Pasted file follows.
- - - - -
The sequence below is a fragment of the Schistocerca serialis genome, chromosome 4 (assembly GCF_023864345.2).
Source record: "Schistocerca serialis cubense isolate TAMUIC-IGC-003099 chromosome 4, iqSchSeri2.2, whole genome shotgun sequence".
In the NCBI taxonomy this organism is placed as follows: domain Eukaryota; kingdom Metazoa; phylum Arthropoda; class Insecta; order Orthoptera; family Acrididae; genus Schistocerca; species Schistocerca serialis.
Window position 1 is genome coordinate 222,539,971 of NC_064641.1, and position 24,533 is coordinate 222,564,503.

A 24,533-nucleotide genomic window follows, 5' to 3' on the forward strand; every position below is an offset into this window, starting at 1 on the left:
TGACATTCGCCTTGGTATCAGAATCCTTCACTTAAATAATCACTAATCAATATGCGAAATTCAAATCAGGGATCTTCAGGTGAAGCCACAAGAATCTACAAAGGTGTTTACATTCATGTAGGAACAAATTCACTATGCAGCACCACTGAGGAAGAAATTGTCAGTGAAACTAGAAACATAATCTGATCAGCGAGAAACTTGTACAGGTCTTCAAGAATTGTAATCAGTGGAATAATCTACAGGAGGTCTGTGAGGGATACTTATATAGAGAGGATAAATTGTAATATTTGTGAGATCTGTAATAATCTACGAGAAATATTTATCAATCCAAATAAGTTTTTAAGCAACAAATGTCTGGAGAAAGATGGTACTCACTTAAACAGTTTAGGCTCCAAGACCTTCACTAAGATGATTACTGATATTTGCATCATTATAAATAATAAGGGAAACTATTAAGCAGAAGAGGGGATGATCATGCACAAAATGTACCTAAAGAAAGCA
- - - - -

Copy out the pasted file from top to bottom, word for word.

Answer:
The sequence below is a fragment of the Schistocerca serialis genome, chromosome 4 (assembly GCF_023864345.2).
Source record: "Schistocerca serialis cubense isolate TAMUIC-IGC-003099 chromosome 4, iqSchSeri2.2, whole genome shotgun sequence".
In the NCBI taxonomy this organism is placed as follows: domain Eukaryota; kingdom Metazoa; phylum Arthropoda; class Insecta; order Orthoptera; family Acrididae; genus Schistocerca; species Schistocerca serialis.
Window position 1 is genome coordinate 222,539,971 of NC_064641.1, and position 24,533 is coordinate 222,564,503.

A 24,533-nucleotide genomic window follows, 5' to 3' on the forward strand; every position below is an offset into this window, starting at 1 on the left:
TGACATTCGCCTTGGTATCAGAATCCTTCACTTAAATAATCACTAATCAATATGCGAAATTCAAATCAGGGATCTTCAGGTGAAGCCACAAGAATCTACAAAGGTGTTTACATTCATGTAGGAACAAATTCACTATGCAGCACCACTGAGGAAGAAATTGTCAGTGAAACTAGAAACATAATCTGATCAGCGAGAAACTTGTACAGGTCTTCAAGAATTGTAATCAGTGGAATAATCTACAGGAGGTCTGTGAGGGATACTTATATAGAGAGGATAAATTGTAATATTTGTGAGATCTGTAATAATCTACGAGAAATATTTATCAATCCAAATAAGTTTTTAAGCAACAAATGTCTGGAGAAAGATGGTACTCACTTAAACAGTTTAGGCTCCAAGACCTTCACTAAGATGATTACTGATATTTGCATCATTATAAATAATAAGGGAAACTATTAAGCAGAAGAGGGGATGATCATGCACAAAATGTACCTAAAGAAAGCA